By Jennifer Fort
I collected my childhood in songs: the alphabet, how to count, parts of speech, sharing is good, C is for Cookie, Love American Style. I learned that Jesus loved me and Mr. Rogers was really counting on me to be his neighbor. Commercial jingles and jump rope rhymes and hymns and theme songs slosh and spill into my life even now as I carry them like a brimming coffee cup I forget I’m holding.
One song sinks to the bottom like bitter stray grounds. I sang it for my little sister. I sang because this particular song could make her cry. And, oh, I wanted her to cry. I wanted her to howl, to give voice to my existential eldest child frustrations. I don’t know the exact moment, but at some point it became clear that music had power. The box had been opened. Music could evoke responses mere words could never generate. I understood that I could use music to manipulate my sister’s emotions; I had a new weapon.
That weapon was Ten Little Indians.
On the surface it is a simple counting song. The version found and used currently is simply a count of little Indians, forward and then backward, usually to the tune of Michael Finnegan. It is simple and mind-numbing and politically incorrect. The version I learned was more complicated and recounted the horrific demise of each Indian boy, one by one. I can find various poems that must have been the basis for the song I knew. There is death by choking, death by bee stings, death by giant fish. One is killed by a bear. One roasts to death on a hot day. One gets chopped in half. It is a nursery song directed by Quentin Tarantino.
I don’t remember who taught me this song. If it was an adult, it hardly seems like a good call. But to be fair, it was the 1970’s and there was a lot of impaired judgment. What seems to me now like obvious racism and attempted genocide tucked into a song for children went unnoticed and unheeded in those groovy days. Fairy tales were served raw with some carob and wheat germ on the side. The only line I remember singing is the last one. It is not the traditional ending and appears to be a unique and violent adaptation. It is this line that would generate the tears and I sang it to full effect:
One little Indian found a gun. Shot himself, and then there were none.
My sister found this horrifying because how could that little boy’s parents let him play with a gun? It sounded like a simple open-and-shut case of suicide to me, but she insisted upon a complicated story of tragic parental neglect. My sister was and is a maternal person, always caring for the dolls I did not hesitate to throw headfirst into the dark well of our toy box when the work got tedious. She was the good shepherd for those left behind on our block. She was kindly captain of the little sisters and brothers, the kids nobody had time for. She was the democratic underdog, the unheard and unheeded middle child giving voice to the voiceless up and down ticket. And me? I was Donald Trump.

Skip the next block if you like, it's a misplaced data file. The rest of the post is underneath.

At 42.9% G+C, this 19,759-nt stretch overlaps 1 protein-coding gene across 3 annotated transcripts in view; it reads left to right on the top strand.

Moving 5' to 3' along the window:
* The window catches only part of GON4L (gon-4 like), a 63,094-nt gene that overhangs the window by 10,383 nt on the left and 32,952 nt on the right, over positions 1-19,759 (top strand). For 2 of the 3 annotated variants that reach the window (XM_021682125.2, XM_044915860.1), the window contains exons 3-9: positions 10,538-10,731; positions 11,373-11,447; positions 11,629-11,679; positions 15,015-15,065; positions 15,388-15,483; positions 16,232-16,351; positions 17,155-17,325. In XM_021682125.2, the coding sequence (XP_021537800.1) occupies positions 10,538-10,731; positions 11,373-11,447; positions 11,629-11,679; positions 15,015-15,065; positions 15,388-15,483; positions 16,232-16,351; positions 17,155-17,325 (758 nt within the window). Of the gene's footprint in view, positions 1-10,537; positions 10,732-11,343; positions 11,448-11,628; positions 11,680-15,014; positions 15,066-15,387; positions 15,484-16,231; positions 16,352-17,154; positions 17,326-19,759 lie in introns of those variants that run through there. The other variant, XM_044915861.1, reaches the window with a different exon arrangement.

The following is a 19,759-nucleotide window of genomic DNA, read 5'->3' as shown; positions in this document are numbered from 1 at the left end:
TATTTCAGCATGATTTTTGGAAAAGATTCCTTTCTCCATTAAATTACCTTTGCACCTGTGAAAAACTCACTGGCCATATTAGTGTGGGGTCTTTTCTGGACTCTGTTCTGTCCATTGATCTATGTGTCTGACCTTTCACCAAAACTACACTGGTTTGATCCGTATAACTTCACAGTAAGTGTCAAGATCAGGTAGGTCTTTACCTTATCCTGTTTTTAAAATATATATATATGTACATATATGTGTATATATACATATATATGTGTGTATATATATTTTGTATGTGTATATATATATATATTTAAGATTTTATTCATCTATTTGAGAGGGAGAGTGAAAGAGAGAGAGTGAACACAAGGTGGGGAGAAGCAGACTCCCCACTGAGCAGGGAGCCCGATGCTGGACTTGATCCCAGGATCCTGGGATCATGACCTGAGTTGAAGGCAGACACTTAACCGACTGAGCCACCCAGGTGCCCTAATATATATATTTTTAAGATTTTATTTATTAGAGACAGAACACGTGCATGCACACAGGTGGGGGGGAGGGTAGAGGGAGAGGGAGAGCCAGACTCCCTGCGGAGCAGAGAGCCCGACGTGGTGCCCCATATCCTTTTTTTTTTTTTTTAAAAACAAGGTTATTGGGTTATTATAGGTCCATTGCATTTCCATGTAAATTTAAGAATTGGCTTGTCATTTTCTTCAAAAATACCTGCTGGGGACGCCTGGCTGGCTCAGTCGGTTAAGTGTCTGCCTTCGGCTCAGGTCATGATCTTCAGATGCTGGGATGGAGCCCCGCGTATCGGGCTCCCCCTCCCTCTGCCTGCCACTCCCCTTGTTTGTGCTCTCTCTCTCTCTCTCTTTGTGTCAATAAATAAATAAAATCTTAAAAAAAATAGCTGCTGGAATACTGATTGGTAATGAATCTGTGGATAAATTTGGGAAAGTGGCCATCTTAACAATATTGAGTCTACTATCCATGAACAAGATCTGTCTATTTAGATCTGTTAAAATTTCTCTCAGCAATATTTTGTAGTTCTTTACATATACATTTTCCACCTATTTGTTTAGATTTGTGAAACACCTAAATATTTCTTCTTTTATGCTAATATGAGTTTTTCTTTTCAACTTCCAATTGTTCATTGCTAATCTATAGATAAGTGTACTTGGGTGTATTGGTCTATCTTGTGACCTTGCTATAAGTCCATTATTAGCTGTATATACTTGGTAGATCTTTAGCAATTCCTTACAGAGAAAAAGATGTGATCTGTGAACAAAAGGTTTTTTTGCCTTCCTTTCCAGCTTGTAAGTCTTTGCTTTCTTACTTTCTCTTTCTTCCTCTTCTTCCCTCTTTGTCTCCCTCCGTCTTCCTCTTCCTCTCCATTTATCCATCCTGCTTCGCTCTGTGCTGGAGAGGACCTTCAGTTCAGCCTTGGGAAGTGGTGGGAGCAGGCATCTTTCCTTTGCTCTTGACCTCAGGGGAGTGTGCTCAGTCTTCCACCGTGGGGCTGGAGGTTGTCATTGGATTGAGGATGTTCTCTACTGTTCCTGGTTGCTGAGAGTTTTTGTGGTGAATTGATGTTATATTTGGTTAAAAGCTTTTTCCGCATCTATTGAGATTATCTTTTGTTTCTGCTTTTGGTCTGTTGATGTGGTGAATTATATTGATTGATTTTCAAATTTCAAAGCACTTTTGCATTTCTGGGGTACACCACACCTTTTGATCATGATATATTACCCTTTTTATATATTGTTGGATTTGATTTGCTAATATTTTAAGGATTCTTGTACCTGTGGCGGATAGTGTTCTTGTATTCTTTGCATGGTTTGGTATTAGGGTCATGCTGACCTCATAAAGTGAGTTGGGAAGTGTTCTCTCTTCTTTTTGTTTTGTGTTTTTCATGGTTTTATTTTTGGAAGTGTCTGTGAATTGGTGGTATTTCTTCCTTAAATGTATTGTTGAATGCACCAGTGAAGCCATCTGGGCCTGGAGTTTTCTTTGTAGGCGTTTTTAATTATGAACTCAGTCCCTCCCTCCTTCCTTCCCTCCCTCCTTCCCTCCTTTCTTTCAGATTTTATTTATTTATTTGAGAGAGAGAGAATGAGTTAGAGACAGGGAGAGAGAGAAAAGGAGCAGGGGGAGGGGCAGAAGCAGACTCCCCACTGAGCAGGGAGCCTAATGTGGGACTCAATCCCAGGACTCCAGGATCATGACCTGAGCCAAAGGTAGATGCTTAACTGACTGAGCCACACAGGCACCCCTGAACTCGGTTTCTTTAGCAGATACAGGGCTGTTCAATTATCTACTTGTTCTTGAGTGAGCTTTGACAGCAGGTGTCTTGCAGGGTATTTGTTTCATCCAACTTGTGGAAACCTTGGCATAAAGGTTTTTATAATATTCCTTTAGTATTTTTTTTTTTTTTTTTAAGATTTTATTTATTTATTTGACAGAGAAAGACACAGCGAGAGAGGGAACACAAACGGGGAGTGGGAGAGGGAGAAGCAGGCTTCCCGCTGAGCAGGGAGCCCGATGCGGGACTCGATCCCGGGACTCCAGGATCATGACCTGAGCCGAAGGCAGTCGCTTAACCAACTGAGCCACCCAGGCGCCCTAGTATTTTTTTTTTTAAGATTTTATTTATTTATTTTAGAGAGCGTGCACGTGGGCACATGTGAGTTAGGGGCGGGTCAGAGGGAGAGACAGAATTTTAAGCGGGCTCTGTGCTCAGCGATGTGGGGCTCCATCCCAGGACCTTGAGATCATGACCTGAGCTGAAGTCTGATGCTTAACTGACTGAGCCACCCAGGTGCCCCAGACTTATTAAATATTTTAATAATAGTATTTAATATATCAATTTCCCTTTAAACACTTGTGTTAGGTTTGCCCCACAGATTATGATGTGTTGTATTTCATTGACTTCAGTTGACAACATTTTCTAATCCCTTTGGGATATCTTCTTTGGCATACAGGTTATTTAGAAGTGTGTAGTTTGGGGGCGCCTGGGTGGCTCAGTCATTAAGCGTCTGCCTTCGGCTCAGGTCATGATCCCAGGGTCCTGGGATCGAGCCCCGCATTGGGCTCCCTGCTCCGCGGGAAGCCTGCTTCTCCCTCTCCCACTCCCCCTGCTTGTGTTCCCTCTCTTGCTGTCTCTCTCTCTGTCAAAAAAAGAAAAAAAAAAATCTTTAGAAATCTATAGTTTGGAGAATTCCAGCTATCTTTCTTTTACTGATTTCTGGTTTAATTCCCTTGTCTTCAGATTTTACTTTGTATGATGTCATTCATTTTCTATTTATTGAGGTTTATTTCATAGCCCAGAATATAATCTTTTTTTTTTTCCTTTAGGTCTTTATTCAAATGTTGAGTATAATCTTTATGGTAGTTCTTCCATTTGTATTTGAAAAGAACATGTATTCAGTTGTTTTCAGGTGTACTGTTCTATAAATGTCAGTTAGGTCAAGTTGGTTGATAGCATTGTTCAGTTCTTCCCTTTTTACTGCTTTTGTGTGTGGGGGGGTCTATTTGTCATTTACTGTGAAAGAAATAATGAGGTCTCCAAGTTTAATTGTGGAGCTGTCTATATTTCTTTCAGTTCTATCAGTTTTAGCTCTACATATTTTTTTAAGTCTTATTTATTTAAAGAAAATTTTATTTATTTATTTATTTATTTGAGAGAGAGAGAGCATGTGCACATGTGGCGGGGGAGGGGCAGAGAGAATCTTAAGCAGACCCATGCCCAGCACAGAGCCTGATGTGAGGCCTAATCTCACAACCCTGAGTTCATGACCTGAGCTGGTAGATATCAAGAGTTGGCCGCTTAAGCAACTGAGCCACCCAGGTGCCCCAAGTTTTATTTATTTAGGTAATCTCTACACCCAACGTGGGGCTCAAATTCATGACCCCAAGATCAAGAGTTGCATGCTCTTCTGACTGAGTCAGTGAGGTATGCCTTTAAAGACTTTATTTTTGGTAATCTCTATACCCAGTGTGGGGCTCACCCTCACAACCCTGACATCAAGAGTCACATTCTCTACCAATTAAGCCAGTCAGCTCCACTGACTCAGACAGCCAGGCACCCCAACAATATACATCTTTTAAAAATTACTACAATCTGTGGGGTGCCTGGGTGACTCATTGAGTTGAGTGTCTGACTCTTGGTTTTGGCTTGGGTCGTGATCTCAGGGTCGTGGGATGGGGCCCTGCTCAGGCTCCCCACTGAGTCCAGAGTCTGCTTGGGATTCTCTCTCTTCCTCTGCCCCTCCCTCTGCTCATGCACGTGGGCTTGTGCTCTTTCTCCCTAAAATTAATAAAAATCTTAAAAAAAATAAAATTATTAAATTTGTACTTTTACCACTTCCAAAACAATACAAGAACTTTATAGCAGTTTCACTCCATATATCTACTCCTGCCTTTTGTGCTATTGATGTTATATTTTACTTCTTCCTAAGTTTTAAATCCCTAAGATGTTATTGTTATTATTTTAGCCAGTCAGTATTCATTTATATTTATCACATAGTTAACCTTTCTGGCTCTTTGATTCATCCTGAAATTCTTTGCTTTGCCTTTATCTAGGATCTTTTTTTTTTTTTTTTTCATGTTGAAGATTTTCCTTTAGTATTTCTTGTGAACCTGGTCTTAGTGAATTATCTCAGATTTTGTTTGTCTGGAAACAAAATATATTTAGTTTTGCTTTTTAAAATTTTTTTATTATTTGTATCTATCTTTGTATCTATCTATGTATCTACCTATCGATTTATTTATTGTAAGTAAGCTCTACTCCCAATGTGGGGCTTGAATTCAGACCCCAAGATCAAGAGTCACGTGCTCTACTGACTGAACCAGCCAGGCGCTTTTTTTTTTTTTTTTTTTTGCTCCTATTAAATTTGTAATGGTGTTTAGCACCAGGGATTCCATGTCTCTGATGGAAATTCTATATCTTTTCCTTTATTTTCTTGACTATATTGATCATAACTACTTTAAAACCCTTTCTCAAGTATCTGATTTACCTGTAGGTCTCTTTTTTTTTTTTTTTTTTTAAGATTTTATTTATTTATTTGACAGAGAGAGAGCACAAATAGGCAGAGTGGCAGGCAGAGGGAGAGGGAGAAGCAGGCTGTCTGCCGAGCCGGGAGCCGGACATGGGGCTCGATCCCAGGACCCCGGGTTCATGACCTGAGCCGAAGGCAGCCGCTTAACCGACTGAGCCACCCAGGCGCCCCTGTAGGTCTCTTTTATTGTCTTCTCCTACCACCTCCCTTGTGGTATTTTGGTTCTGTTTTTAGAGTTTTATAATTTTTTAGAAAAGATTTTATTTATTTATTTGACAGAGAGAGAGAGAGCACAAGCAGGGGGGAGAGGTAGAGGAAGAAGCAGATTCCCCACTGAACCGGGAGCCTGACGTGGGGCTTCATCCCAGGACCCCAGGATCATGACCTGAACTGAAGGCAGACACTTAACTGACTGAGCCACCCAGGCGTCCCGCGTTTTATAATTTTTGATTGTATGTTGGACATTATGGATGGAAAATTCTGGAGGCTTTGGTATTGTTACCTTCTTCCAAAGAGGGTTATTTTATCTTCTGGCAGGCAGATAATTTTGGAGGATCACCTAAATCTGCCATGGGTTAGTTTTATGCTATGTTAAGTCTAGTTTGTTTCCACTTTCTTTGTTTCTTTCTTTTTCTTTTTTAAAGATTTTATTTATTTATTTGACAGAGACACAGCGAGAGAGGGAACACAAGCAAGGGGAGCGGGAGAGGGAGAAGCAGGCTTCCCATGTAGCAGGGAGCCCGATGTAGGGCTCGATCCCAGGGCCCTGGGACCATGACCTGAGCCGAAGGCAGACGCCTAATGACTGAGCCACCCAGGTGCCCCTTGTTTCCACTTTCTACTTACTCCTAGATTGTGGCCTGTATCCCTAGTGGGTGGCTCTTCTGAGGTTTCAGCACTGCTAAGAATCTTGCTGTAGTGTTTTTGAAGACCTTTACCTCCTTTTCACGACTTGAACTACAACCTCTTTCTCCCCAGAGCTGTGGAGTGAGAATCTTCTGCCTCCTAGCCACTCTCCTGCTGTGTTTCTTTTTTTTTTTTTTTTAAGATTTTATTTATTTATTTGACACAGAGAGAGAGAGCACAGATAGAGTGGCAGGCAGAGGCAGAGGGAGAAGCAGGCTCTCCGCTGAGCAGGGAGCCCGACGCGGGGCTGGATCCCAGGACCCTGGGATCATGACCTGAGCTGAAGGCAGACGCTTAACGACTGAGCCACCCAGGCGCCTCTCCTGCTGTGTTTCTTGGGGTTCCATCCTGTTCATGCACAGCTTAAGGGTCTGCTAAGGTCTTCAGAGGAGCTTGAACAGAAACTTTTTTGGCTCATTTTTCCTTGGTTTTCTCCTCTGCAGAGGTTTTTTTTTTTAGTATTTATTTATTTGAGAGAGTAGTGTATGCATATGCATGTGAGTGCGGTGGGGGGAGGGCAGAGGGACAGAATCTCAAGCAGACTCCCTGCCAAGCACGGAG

I was the monster that music built. I was the one-note bully in the obnoxious trucker hat: Make this family great again. These siblings had showed up, uninvited and unwanted, and I was doing my best to deport them. And then there were none. When I wasn’t singing to make my sister cry I was acting the terrorist, beheading my hapless Sunshine Family dolls in full view of my little brother. This was an incredibly satisfying act, as it made him scream and sob and seek a more hospitable country. When he was not providing me with useful menial labor as a shopkeeper in our pretend store I was busy building a wall to keep him out of my room.
I could get myself in trouble with the authorities for throwing a book at my brother’s head or pinching my sister; I had gone these routes and been spanked for them and knew I needed to be more creative. I could be faulted for physical violence, but this music let me manufacture all the misery I desired with impunity. If I was careful, these drone strikes would fly undetected by preoccupied parental radar and devastate their targets. Who would punish me for playing with dolls even if what I was doing belonged at a public execution in Riyadh? Who could chastise me for singing to my little sister?
The enemy I imagined in my sister no longer exists, has been replaced with an ally. The tormented has long since forgiven her tormentor, if she remembers at all. The actual words I sang have melted and evaporated from memory like ice cubes on the broiling summer sidewalks of my California childhood.
But this remains:
Someone taught me a song.
Someone opened the box.
Sometimes the wind is right and a song rises from the depths and I can hear things that have been silent.
Sometimes I hear my sister crying.
History of Ten Little Indians
Editorial from Indian Country